Probably my modular to be honest. I invested a lot of time into putting it together and setting it up in a way that works for me, so I can use it in both a studio and live context. There’s this one module on it, it’s like a clone of a Mutable Instruments Clouds that takes granular samples of incoming audio and mangles the pitch and decay of them, and I will never get bored of how that thing sounds.
What would be your holy grail piece of equipment that you would love to get your hands on?
I’d love to get a theramin. Especially one of those old-school Moog ones. There’s just something really vulnerable about how it sounds and I love the idea of being able to hear the human motion on a recording, you’ll never get two identical versions of a melody on it because of the sheer precision involved and that intrigues me.
Can you tell us about a typical day in the studio for you? (If there is such a thing as a typical day!)
More of a typical night really. My studio is in my bedroom so after I’ve spent most of the day doing PR stuff or programming visuals I usually wind down before bed with a chilled out hardware jam. Then I’ll get carried away with it and start getting really single-mindedly focused on whatever I’ve been making. Then next thing I know it’s six in the morning and I’ve invented Music 2. The funny thing is, of all the times I’ve wound up working like that, about one in twenty of the end results will ever see the light of day.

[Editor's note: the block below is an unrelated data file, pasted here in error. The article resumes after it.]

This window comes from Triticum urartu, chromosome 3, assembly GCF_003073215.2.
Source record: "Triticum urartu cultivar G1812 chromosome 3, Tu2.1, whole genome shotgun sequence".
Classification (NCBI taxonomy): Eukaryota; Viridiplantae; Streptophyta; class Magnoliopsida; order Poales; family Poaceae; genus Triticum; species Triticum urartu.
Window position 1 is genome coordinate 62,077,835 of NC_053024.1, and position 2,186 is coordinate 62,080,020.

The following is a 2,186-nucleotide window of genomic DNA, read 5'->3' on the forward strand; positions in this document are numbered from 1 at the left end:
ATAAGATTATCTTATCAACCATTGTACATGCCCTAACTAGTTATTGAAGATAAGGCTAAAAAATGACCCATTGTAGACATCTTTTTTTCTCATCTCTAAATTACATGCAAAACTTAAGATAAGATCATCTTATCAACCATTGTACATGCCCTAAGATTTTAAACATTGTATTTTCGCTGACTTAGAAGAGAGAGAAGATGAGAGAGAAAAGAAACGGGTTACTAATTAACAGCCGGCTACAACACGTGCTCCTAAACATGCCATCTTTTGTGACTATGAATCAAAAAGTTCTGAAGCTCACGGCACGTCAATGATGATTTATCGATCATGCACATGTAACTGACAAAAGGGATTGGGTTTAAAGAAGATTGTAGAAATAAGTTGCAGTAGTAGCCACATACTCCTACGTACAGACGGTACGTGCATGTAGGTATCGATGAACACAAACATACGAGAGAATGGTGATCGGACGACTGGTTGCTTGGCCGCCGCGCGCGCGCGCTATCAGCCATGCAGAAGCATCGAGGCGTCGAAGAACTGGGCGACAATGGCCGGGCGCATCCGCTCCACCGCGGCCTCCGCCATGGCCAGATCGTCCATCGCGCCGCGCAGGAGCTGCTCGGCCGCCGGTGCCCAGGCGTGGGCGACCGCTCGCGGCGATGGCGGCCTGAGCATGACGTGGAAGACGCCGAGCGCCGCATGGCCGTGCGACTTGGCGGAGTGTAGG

Would Esoteric be the best way to describe the music you make?
For this EP yeah, at least in a superficial sense. The tracklist is peppered with a lot of small head-nods and in-jokes that are only gonna mean anything to certain listeners, most of them being people I know. Just small things like the Withnail and I sample in Sual, the mangled Playboi Carti lyrics in Esoteric and the title Death Cube K being an anagram of Buckethead, for example. I really admire what Burial injects into his productions in terms of using samples as niche references that a smaller subset of the listenership understands, it gives this sense of “if you know you know” that I wanted to capture in my own work.
What has the reaction to the music of Jung Latch been like so far?
We’ll find out I guess. Before this EP got slated for release, I only really got feedback from radio DJs I pitched it to and my mates. With the former, most of them love to tell me it’s too experimental for their tastes and not accessible enough. My mates say they like it but they’re my mates so they sort of have to, don’t they…
Can you tell us a bit about your musical upbringing and how it has shaped you as an artist?
I started with piano when I was around six, I really hated it at the time but my mum thought it would be useful later in life. She was right to be fair. I got into playing saxophone and drums in school because they were the only extracurricular activities available that weren’t a sport. That got me a bit more intrigued by how music works on a base level and I committed to doing grades in them. After I moved schools I noticed this one guy in the year above me that was insanely popular with people just because he played guitar, so I shamelessly copied him to try and make friends with people. It didn’t work but I ended up getting obsessed with guitar and carried it through to sixth form, where I got more into the production side of things.